Boys' friendships during adolescence: Intimacy, desire, and loss

Research output: Contribution to journalArticle

Abstract

Longitudinal, mixed method research on friendships, conducted over the past two decades with Black, Latino, Asian, and European American boys, reveals three themes: (1) the importance for boys of being able to share their secrets with their close friends; (2) the importance of close friendships for boys' mental health; and (3) the loss of but continued desire for close male friendships as boys transitioned from middle to late adolescence. While boys often had intimate male friendships during early and middle adolescence, they typically lost such friendships by late adolescence, even though they continued to want them. Other researchers have reported similar patterns over the past century, suggesting a need to revise our conceptions of boys' friendships as well as of boys themselves.

Original languageEnglish (US)
Pages (from-to)201-213
Number of pages13
JournalJournal of Research on Adolescence
Volume23
Issue number2
DOIs
StatePublished - Jun 2013

Fingerprint

intimacy
friendship
adolescence
Asian Americans
Hispanic Americans
Mental Health
mental health
Research Personnel
Research

ASJC Scopus subject areas

  • Social Sciences (miscellaneous)
  • Developmental and Educational Psychology
  • Behavioral Neuroscience
  • Cultural Studies

Cite this

Boys' friendships during adolescence : Intimacy, desire, and loss. / Way, Niobe.

In: Journal of Research on Adolescence, Vol. 23, No. 2, 06.2013, p. 201-213.

Research output: Contribution to journalArticle

@article{85c5d022f85f43be8bf8381b11ccd40d,
title = "Boys' friendships during adolescence: Intimacy, desire, and loss",
abstract = "Longitudinal, mixed method research on friendships, conducted over the past two decades with Black, Latino, Asian, and European American boys, reveals three themes: (1) the importance for boys of being able to share their secrets with their close friends; (2) the importance of close friendships for boys' mental health; and (3) the loss of but continued desire for close male friendships as boys transitioned from middle to late adolescence. While boys often had intimate male friendships during early and middle adolescence, they typically lost such friendships by late adolescence, even though they continued to want them. Other researchers have reported similar patterns over the past century, suggesting a need to revise our conceptions of boys' friendships as well as of boys themselves.",
author = "Niobe Way",
year = "2013",
month = "6",
doi = "10.1111/jora.12047",
language = "English (US)",
volume = "23",
pages = "201--213",
journal = "Journal of Research on Adolescence",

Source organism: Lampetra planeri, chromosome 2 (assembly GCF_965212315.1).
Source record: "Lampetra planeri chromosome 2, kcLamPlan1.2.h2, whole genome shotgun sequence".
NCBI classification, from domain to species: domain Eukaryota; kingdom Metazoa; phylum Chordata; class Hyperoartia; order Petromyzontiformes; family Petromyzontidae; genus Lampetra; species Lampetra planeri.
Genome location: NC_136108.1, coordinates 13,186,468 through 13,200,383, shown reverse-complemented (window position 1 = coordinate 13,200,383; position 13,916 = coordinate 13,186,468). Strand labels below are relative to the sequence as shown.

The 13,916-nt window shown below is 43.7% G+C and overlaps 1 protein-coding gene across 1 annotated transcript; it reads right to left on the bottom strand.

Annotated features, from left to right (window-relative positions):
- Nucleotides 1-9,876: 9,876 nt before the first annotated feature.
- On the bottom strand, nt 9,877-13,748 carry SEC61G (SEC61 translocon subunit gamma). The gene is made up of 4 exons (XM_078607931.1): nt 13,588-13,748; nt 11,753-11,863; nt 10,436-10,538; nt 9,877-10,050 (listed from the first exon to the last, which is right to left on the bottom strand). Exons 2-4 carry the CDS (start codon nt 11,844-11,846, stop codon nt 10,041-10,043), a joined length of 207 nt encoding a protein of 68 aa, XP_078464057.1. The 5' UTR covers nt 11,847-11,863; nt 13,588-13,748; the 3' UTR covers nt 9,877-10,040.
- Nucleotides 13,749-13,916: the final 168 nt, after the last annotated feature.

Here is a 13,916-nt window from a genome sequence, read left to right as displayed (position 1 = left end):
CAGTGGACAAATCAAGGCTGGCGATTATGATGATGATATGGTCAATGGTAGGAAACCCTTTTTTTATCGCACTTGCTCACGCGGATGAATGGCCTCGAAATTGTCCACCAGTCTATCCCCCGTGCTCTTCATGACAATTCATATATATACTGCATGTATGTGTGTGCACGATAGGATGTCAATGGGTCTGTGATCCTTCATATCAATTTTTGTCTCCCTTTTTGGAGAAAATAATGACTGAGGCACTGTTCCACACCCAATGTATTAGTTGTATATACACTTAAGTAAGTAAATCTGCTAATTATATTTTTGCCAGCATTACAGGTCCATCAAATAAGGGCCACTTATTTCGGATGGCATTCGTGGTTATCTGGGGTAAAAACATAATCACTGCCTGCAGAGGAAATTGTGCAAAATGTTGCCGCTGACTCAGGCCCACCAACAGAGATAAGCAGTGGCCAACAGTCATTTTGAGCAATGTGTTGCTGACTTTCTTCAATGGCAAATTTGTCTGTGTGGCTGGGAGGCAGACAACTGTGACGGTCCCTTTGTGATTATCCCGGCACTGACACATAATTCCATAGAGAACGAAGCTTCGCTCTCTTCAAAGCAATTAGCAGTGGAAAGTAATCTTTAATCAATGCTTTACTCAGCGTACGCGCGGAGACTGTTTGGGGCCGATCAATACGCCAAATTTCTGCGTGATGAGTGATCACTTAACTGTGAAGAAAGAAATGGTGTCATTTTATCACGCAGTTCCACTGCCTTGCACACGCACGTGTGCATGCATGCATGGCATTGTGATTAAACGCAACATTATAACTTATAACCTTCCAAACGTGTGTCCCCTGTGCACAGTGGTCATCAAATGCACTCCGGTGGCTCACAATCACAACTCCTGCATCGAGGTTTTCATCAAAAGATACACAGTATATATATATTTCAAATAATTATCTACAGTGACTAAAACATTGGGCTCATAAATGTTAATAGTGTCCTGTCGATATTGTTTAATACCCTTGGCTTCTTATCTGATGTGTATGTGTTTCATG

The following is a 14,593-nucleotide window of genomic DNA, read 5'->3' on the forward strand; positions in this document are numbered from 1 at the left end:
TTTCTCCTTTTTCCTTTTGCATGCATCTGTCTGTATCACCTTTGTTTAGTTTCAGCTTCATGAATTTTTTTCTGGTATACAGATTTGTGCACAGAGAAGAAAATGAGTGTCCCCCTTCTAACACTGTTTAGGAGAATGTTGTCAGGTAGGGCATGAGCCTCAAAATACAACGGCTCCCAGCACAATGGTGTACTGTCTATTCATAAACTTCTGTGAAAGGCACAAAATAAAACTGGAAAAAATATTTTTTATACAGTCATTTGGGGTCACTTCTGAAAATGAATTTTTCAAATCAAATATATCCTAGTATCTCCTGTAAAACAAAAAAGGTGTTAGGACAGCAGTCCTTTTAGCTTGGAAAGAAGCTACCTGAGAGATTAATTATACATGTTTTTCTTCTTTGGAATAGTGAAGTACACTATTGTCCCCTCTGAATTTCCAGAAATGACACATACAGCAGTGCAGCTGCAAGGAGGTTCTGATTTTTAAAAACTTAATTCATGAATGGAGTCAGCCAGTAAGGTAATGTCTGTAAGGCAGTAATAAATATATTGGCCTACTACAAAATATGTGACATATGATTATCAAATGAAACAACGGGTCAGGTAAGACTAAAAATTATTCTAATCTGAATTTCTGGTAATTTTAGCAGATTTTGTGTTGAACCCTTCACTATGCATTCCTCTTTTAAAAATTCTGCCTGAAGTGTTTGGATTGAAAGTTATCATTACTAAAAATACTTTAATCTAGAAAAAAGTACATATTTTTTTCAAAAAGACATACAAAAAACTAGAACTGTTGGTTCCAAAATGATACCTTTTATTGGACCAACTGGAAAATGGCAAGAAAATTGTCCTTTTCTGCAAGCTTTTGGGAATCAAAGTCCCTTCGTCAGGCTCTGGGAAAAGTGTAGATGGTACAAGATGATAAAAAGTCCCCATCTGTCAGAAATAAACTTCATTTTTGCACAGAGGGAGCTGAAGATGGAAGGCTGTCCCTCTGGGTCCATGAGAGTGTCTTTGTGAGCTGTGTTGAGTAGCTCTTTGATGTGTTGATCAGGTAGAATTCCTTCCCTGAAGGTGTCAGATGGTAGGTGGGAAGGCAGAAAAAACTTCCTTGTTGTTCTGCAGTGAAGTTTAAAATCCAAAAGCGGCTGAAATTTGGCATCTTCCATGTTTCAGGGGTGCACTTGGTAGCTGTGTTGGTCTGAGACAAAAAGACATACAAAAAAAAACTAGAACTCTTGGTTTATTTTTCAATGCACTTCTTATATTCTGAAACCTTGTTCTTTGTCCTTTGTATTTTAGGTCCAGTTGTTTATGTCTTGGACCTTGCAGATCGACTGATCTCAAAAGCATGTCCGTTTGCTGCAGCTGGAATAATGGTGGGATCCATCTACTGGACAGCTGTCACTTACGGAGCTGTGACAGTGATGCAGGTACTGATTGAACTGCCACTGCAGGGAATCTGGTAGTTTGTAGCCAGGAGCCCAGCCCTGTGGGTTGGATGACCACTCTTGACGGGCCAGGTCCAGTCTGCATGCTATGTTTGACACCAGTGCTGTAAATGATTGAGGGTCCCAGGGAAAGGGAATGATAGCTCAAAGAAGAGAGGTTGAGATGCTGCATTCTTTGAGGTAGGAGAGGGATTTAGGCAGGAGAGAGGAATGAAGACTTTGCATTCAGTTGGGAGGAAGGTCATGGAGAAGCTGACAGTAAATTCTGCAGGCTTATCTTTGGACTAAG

issn = "1050-8392",
publisher = "Wiley-Blackwell",
number = "2",

}

TY - JOUR

T1 - Boys' friendships during adolescence

T2 - Intimacy, desire, and loss

AU - Way, Niobe

PY - 2013/6

Y1 - 2013/6

N2 - Longitudinal, mixed method research on friendships, conducted over the past two decades with Black, Latino, Asian, and European American boys, reveals three themes: (1) the importance for boys of being able to share their secrets with their close friends; (2) the importance of close friendships for boys' mental health; and (3) the loss of but continued desire for close male friendships as boys transitioned from middle to late adolescence. While boys often had intimate male friendships during early and middle adolescence, they typically lost such friendships by late adolescence, even though they continued to want them. Other researchers have reported similar patterns over the past century, suggesting a need to revise our conceptions of boys' friendships as well as of boys themselves.

AB - Longitudinal, mixed method research on friendships, conducted over the past two decades with Black, Latino, Asian, and European American boys, reveals three themes: (1) the importance for boys of being able to share their secrets with their close friends; (2) the importance of close friendships for boys' mental health; and (3) the loss of but continued desire for close male friendships as boys transitioned from middle to late adolescence. While boys often had intimate male friendships during early and middle adolescence, they typically lost such friendships by late adolescence, even though they continued to want them. Other researchers have reported similar patterns over the past century, suggesting a need to revise our conceptions of boys' friendships as well as of boys themselves.

UR - http://www.scopus.com/inward/record.url?scp=84878133396&partnerID=8YFLogxK

UR - http://www.scopus.com/inward/citedby.url?scp=84878133396&partnerID=8YFLogxK

U2 - 10.1111/jora.12047

DO - 10.1111/jora.12047

M3 - Article

VL - 23

SP - 201

EP - 213

JO - Journal of Research on Adolescence

JF - Journal of Research on Adolescence

SN - 1050-8392

IS - 2

ER -